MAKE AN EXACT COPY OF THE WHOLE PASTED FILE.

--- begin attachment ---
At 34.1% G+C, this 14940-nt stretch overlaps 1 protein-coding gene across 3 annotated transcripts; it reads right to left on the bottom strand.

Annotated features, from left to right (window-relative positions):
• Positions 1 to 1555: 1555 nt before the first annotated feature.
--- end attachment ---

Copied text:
At 34.1% G+C, this 14940-nt stretch overlaps 1 protein-coding gene across 3 annotated transcripts; it reads right to left on the bottom strand.

Annotated features, from left to right (window-relative positions):
• Positions 1 to 1555: 1555 nt before the first annotated feature.